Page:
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Br J Anaesth. 1998 May;80(5):612-6.

In vivo investigation into the effects of haemodilution with hydroxyethyl starch (200/0.5) and normal saline on coagulation.

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Department of Anaesthesia, University of Cape Town, South Africa.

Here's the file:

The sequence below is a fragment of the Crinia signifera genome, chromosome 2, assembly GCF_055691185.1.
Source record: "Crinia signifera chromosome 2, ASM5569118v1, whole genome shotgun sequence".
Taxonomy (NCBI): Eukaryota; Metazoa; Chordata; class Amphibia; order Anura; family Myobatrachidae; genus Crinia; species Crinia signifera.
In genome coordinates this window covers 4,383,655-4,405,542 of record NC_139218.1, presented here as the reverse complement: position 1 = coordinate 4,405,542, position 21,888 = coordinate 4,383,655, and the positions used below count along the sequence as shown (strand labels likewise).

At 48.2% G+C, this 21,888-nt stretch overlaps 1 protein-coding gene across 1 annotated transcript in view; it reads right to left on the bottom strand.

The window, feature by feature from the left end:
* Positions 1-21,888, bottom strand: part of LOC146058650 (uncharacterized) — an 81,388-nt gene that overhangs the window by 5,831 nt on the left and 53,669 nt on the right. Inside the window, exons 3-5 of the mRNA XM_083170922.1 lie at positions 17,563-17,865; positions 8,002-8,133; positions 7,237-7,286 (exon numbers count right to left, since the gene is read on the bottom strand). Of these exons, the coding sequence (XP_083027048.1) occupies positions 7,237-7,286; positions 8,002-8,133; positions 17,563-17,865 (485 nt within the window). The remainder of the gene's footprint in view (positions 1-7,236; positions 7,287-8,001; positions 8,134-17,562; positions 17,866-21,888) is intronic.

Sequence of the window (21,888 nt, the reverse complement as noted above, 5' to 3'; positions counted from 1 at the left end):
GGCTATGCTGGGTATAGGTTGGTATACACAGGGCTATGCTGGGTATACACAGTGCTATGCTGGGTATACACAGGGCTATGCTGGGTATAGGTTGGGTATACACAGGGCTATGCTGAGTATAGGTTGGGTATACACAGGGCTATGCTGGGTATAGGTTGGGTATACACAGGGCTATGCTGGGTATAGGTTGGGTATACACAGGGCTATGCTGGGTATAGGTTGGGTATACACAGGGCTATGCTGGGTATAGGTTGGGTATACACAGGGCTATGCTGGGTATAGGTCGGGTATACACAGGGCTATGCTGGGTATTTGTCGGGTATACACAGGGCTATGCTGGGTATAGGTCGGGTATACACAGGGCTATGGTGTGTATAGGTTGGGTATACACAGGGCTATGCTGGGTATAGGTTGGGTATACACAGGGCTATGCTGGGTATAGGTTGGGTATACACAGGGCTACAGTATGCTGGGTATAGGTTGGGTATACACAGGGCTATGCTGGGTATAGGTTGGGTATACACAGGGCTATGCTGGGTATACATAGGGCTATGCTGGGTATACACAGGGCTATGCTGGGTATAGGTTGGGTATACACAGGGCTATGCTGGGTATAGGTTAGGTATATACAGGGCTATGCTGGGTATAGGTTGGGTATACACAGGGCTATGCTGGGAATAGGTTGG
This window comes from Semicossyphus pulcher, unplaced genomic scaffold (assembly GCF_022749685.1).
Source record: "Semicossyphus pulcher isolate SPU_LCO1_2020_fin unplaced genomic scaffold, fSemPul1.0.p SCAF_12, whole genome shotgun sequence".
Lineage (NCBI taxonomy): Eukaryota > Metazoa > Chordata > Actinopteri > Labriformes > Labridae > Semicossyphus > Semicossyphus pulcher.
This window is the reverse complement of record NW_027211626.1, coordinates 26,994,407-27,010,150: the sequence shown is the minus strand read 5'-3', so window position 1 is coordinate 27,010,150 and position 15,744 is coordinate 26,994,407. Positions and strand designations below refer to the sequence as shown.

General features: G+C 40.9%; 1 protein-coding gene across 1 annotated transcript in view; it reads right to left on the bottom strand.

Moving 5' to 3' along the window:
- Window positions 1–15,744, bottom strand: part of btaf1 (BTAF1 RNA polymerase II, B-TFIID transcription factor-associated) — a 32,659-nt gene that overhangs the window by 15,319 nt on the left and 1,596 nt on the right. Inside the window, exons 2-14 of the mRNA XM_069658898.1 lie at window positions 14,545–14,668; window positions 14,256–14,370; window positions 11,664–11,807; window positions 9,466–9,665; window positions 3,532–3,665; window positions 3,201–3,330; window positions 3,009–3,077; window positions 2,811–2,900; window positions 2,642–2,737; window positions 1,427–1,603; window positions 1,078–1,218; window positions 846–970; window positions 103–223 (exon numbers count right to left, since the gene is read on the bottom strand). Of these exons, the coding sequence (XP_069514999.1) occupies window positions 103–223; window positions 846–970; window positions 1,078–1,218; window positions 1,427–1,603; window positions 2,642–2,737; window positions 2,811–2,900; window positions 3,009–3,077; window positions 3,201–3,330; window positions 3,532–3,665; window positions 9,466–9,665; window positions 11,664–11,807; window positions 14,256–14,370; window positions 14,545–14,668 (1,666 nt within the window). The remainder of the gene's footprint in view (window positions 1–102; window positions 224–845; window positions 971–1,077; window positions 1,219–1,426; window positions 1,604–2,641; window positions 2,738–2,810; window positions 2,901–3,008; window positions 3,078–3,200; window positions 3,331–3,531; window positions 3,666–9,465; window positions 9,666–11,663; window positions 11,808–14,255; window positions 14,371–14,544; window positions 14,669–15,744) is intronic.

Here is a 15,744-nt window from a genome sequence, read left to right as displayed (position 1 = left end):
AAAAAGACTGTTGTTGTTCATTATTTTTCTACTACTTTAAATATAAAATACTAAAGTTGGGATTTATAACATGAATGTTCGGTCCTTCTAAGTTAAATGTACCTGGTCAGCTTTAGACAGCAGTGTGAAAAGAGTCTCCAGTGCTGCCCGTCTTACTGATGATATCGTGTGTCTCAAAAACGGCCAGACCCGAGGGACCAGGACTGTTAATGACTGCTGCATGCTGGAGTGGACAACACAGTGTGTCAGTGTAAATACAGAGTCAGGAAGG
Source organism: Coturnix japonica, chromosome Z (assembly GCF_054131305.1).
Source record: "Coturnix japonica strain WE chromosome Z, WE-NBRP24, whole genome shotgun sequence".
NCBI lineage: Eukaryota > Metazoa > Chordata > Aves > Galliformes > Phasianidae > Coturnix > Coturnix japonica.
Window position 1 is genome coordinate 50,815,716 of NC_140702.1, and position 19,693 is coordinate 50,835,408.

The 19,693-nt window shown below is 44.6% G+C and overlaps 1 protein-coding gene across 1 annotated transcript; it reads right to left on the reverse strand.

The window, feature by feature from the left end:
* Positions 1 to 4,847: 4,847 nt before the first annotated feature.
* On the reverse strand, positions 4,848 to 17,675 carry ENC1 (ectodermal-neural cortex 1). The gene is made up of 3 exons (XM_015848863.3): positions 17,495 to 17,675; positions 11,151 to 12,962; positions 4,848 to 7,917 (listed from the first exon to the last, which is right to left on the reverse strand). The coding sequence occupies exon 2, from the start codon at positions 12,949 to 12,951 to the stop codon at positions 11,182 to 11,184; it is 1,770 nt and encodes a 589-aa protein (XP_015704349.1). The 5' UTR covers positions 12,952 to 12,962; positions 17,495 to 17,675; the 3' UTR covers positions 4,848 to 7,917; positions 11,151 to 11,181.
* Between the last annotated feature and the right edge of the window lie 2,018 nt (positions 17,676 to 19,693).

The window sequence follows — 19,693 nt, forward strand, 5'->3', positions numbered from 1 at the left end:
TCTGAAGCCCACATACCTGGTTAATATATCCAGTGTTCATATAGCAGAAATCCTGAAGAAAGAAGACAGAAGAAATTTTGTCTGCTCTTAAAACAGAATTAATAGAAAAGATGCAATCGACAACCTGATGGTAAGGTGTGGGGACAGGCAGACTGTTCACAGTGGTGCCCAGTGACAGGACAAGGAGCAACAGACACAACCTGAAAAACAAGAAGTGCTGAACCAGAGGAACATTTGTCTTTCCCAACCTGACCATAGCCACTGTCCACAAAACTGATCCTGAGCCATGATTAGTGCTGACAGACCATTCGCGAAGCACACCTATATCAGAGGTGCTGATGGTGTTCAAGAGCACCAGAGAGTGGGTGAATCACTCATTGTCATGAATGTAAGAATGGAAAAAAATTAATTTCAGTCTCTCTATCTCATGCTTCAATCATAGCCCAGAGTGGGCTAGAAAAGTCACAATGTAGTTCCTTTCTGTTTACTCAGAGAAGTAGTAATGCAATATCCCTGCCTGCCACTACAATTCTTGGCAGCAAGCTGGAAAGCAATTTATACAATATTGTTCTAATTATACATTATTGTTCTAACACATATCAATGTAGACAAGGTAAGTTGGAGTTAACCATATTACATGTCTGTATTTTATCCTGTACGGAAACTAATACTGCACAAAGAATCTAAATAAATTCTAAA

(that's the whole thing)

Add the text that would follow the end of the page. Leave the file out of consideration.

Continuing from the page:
We have investigated the effects of haemodilution with either saline or hydroxyethyl starch (200/0.5) (HES) on blood coagulation in healthy volunteers in vivo. Standard haematological tests (packed cell volume (PCV), platelets, prothrombin time (PT), activated partial thromboplastin time (aPTT), fibrinogen, antithrombin III, bleeding time and platelet aggregation), and thrombelastography (TEG) were performed before and after administration of either 0.9% saline 1000 ml or HES 1000 ml i.v. over a 30-min period. Dilution of PCV and platelet concentrations as a result of volume load were 9% in the saline group and 19% in the HES group. Reductions in fibrinogen (18.6% and 28.8%) and antithrombin III (25.5% and 37.8%) were significantly greater than could be explained by haemodilution alone in both groups. Indices of platelet aggregation were significantly enhanced by saline haemodilution, but not by HES, which inhibited epinephrine-induced aggregation and prolonged bleeding time. TEG in the saline group showed significantly shortened r and k times (24% and 26%, respectively), and increased alpha angle (24%) and maximum amplitude (MA, 6%). HES haemodilution decreased MA (11%) but did not affect other TEG variables. We conclude that haemodilution of normal blood exerted a procoagulant effect, possibly by enhancement of thrombin formation. Circulating concentrations of antithrombin III were depleted more than could be explained by haemodilution alone, leading to a hypercoagulable state. This effect was offset by an antiplatelet action of HES, which was not seen with saline. The mechanism is unknown.

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